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SA deal gives Botash access to Cerebos brand

MBONGENI MGUNI
One of Botswana Ash (Pty) Ltd.’s shareholders, Chlor Alkali Holdings, has acquired the region’s leading table salt producer, Cerebos, in a deal that provides the Sowa Town company with access to the Cerebos brand, BusinessWeek has established.

 

Chlor Alkali Holdings (CAH) holds a 50 percent stake in Botswana Ash (Pty) Ltd, with the balance held by the government of Botswana. Cerebos, a more than 50-year-old group, is a household brand in South Africa and elsewhere in the region.
On Wednesday, Cerebos officials confirmed the transaction in a written response from the salt group’s headquarters in Port Elizabeth, South Africa. Cerebos managing director John Drinkwater said that Cerebos has been acquired by CAH group, which means that Botash and Cerebos are now in the same group of companies.
“This does give Botash access to Cerebos brands and Cerebos access to Botash salt. Going forward, the strategy is to utilise Botswana production and packing facilities to produce local products for the Botswana market in Cerebos Ltd brands,” he said.
Drinkwater added: “This is underway and we intend to utilise local production and/or packing facilities for the Botswana market as well as utilising Botash salt in some Cerebos Ltd brands in Africa. We understand that it is important to support local economies in Africa wherever possible and this relationship allows us to do this.”
On Wednesday, Botash Public Relations and Communications Coordinator, Kefilwe Batsalelwang told BusinessWeek that the deal would enable the Sowa Town-based salt and soda ash producer to expand its wings into Africa.
“We are growing the group and the Cerebos you will see in local shops will be from salt produced in Botswana. Part of our strategy is to grow our brand and getting strong brands like Cerebos, is in line with this,” she said. Government banned imports of salt in packages of smaller than 100 kg via a Ministry of Trade and Industry directive effective June 1, 2015.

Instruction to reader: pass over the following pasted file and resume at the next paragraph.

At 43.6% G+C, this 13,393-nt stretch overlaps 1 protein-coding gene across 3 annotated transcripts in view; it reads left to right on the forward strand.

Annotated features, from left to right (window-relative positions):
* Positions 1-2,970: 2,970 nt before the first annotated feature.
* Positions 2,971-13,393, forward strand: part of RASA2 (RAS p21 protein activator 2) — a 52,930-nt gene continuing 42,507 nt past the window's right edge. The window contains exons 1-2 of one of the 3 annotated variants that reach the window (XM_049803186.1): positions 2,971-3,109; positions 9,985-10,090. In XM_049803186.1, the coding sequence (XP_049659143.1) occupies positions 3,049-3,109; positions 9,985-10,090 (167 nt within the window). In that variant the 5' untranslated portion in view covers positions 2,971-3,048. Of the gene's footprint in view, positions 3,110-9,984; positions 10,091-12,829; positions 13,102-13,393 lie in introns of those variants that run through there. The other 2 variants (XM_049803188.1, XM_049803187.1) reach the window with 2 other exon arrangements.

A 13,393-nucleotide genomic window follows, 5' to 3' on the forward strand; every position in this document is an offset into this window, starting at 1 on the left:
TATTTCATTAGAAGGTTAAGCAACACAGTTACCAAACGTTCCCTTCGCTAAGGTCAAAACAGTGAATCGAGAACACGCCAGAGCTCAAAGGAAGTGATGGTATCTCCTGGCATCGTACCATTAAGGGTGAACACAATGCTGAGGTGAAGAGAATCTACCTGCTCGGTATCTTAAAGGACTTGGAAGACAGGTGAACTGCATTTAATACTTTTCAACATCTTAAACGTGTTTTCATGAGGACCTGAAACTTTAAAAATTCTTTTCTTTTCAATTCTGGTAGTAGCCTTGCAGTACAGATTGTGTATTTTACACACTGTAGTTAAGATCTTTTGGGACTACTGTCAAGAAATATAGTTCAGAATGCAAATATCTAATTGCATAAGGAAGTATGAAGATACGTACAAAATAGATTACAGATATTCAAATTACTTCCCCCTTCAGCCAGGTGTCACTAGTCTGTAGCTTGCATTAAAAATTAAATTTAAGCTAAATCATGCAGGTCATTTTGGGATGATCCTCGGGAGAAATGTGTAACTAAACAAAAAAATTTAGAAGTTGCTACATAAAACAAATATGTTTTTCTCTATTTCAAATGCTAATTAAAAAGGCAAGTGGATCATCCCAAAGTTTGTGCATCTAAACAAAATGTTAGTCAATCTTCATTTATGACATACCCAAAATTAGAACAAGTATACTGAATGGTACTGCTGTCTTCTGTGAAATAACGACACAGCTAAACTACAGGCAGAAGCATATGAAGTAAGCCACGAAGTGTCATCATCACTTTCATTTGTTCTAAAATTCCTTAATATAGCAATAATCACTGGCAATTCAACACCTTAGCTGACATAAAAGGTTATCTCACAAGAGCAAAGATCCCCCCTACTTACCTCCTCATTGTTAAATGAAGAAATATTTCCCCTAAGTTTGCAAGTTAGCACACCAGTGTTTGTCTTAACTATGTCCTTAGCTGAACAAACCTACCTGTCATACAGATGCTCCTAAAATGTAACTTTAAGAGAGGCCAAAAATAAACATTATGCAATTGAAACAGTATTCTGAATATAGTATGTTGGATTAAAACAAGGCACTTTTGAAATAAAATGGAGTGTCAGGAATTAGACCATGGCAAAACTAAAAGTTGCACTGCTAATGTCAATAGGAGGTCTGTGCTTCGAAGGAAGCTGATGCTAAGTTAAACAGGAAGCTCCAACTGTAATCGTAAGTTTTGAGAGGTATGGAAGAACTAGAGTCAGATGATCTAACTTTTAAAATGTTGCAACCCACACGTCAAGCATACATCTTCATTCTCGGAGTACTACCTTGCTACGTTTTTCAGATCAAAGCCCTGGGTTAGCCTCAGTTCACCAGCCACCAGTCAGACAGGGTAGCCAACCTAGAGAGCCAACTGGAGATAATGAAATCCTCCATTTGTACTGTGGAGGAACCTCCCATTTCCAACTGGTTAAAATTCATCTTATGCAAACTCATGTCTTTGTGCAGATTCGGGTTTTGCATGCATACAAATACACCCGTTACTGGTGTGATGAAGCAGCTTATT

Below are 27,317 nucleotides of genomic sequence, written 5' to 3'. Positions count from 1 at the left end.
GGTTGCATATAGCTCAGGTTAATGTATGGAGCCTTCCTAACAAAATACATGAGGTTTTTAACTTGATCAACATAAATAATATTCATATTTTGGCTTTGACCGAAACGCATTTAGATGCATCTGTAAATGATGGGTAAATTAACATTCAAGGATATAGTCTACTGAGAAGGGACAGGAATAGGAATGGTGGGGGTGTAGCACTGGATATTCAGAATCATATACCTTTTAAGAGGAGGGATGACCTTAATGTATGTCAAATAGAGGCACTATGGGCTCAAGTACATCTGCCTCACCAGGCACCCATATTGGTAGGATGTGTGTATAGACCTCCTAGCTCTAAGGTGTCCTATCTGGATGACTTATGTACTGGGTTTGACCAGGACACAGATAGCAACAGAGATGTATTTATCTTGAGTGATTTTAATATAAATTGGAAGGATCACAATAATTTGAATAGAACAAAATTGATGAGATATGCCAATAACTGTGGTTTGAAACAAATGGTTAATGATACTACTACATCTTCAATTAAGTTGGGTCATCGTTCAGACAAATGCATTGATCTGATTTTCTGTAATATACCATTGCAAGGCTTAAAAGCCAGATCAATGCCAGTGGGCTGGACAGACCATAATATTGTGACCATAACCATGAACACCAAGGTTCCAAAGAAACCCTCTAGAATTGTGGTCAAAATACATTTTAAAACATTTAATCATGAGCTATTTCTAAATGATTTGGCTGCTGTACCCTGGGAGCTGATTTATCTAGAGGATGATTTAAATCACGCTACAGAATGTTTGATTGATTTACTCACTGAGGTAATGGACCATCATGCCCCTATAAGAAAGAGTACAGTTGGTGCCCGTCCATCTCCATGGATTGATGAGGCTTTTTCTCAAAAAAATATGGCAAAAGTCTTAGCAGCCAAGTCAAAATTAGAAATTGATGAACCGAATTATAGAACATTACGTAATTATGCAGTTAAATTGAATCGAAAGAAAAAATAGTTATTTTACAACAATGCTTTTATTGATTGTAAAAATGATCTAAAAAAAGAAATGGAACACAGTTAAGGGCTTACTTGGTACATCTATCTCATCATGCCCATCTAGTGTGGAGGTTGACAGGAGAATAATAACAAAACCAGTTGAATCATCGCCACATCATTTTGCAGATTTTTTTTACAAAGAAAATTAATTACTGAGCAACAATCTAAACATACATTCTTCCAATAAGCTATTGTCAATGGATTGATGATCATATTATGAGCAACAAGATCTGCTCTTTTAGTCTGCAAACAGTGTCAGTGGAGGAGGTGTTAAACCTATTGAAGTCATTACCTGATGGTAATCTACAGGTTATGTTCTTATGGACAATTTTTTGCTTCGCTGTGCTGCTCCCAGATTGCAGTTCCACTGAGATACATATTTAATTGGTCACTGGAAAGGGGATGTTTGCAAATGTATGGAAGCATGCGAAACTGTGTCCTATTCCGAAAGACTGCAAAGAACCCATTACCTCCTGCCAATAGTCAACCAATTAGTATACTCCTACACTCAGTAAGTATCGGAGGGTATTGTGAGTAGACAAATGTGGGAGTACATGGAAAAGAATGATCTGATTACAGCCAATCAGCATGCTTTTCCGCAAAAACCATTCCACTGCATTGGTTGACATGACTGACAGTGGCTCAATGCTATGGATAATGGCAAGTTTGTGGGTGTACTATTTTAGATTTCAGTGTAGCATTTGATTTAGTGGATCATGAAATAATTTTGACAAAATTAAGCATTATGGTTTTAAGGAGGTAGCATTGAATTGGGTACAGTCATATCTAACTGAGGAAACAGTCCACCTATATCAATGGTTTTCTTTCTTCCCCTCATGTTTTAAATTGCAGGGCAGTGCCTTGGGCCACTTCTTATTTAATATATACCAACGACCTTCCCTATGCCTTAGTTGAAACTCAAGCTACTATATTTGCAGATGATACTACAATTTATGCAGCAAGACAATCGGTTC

“Implementation of these guidelines would promote salt packaging locally, stimulate domestic production and attract Foreign Direct Investment, which would in turn create employment,” the directive read. Meanwhile, Batsalelwang said Botash is expanding into Central Africa with salt parcels reaching as far as Rwanda. The company has setup a depot in Zambia with stock and is already receiving orders from that country and beyond.
Zambian buyers are also selling to the Democratic Republic of Congo and Rwanda.
Botash’s salt sales have ramped up to 2,000 tonnes of coarse and 1,000 tonnes of fine into Zambia monthly, making the northern neighbour a significant market for the company’s 450,000 tonnes per annum of salt production.
 “In Zambia, coarse salt is popular as they use it in the preparation of fish, which is a major business there. They are also using
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it for animal feeds. Botash has also received orders for soda ash from Zambia where it is used by small detergent producers,” she said. The company’s soda ash is primarily exported to South African where it is used by glass manufacturers such as Consol, PFG and Nampak Glass.